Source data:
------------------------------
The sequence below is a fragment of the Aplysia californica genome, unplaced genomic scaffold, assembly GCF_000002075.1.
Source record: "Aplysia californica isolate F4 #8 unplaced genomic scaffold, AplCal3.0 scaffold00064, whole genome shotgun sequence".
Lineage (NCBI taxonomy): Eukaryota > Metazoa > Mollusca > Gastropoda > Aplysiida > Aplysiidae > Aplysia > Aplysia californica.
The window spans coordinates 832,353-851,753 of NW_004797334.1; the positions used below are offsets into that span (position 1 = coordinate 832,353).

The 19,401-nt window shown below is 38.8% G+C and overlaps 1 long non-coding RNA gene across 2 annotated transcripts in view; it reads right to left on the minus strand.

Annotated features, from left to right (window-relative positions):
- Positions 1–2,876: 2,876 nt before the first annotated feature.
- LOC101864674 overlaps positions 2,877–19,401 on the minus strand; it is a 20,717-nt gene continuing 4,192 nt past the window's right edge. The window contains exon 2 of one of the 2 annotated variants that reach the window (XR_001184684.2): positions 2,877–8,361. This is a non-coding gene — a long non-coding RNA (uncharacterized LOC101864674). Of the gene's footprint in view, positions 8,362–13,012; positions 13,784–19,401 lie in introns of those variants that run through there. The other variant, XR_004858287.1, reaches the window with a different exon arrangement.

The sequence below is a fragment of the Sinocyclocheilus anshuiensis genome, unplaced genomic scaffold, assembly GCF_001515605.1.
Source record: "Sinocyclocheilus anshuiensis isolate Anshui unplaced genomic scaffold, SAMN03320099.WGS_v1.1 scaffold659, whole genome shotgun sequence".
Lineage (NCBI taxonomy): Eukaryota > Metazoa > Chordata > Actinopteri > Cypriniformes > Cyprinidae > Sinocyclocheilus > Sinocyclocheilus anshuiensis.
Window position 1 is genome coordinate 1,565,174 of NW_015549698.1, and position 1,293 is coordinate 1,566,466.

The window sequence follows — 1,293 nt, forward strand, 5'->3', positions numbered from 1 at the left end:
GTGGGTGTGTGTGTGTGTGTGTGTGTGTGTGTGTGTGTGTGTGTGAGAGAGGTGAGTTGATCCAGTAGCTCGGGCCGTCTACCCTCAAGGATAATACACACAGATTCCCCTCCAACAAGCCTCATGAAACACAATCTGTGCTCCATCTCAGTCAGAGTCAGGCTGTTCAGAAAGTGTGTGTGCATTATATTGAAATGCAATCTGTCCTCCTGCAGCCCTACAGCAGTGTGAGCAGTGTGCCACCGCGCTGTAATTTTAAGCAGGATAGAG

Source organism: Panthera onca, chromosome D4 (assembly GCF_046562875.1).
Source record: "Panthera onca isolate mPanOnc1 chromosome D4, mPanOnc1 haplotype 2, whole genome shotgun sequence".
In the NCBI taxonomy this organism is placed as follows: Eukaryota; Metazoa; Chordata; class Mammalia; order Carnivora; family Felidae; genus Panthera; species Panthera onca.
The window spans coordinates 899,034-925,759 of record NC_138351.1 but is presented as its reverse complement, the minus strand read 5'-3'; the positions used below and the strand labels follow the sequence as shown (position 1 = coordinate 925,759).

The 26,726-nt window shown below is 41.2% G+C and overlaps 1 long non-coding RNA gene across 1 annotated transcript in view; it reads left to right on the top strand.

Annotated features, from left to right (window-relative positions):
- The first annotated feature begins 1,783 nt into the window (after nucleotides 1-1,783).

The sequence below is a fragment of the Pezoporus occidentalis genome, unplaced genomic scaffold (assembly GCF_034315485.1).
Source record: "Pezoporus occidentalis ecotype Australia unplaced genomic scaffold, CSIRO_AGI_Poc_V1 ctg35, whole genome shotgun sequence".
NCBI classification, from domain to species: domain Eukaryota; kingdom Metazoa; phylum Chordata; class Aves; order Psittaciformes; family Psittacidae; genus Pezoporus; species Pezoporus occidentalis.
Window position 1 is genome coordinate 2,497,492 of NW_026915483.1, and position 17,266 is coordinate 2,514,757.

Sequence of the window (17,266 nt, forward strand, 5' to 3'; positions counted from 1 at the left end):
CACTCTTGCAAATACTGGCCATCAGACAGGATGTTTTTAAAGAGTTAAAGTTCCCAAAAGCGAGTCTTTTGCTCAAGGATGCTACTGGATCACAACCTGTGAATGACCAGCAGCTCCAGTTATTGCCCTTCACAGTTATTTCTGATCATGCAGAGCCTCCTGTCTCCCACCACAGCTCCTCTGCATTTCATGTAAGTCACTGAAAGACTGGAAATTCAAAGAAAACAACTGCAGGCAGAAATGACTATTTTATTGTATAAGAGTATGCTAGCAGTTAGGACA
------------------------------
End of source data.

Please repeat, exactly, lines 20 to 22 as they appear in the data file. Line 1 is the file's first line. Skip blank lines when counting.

Annotated features, from left to right (window-relative positions):
- The first annotated feature begins 1,783 nt into the window (after nucleotides 1-1,783).

The sequence below is a fragment of the Pezoporus occidentalis genome, unplaced genomic scaffold (assembly GCF_034315485.1).